Learning algorithm (supervised)  recap
Target Value, T : When we are training a network we not only present it with the input but also with a value that we require the network to produce. For example, if we present the network with [1,1] for the AND function the training value will be 1
Output , O : The output value from the neuron
Ij : Inputs being presented to the neuron
Wj : Weight from input neuron (I _{j} ) to the output neuron
LR : The learning rate. This dictates how quickly the network converges. It is set by a matter of experimentation. It is typically 0.1, for reasons to be described later
25
Feedback Learning Algorithm 
recap
Until Convergence (low error or other stopping
criterion) do
– Present a training pattern
– Calculate the error of the output nodes
– Adjust the weights connecting the input nodes to the output node so that the next time the training pattern is presented the error of the output is reduced
26
Automatic Perceptron algorithm
• weight change = some small constant (target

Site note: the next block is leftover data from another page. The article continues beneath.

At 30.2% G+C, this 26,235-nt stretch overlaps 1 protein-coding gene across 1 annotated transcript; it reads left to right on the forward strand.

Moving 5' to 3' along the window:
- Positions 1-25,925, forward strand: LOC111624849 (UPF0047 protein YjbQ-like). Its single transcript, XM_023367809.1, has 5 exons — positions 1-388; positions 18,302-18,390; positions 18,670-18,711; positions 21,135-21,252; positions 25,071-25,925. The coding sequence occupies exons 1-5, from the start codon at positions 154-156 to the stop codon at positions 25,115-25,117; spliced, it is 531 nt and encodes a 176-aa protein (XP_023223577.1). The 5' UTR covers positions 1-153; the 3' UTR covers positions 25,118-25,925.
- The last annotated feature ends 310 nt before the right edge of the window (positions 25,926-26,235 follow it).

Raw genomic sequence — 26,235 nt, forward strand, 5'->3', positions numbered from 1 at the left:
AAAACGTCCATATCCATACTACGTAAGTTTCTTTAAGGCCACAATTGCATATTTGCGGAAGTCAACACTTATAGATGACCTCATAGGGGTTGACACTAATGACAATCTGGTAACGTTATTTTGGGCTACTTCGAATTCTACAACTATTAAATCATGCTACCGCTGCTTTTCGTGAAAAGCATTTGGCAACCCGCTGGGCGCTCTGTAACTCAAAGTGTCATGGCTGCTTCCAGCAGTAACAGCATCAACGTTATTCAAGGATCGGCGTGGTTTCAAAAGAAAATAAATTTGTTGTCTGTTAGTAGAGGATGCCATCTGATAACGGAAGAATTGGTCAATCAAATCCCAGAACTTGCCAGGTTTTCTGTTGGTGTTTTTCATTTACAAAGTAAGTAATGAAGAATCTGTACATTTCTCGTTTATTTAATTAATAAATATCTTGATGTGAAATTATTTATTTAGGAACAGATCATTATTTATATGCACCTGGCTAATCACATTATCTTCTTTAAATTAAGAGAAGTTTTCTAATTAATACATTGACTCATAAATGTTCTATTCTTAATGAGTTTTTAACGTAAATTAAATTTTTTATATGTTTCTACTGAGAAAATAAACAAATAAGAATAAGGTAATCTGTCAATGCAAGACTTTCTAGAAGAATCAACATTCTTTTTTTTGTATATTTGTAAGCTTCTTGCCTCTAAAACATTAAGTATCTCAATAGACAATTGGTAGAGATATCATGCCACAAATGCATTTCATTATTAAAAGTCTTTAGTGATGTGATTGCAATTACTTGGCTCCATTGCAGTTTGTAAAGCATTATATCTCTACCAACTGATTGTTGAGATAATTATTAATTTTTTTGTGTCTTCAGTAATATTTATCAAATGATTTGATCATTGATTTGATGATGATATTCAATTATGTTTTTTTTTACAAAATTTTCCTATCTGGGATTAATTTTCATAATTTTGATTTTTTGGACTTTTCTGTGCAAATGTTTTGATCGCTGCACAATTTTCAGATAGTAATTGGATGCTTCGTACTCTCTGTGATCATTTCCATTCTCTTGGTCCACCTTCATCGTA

output – actual output) input
• if we use error instead of the “target output – actual output”, we have:
• weight change = some small constant error input
Perceptron feedback rule
• weight change = some small constant (learning rate) error
input (typically, learning rate is 0.1 or smaller)
• The error is:
Error = (0 − 1) = 1
Weight change for w1 = 0.1 x 1 x 1 = 0.1 (w1=0.4+0.1=0.5) Weight change for w2 = 0.1 x 1 x 1 = 0.1 (w2=0.70.1=0.6) Weight change for w3 = 0.1 x 1 x 0 = 0 (w3=0.2, no change)
28
Update Perceptron weights for ‘1 0’
For AND A B Output
0 
0 
0 
0 
1 
0 
1 0 
0 

1 
1 
1 
That is, while the output is still wrong, there has been a reduction in output from 0.3 to 0.1 for input ‘1 0’. At least another presentation of ‘1 0’ is required to produce the desired output 0, given the threshold of t=0.0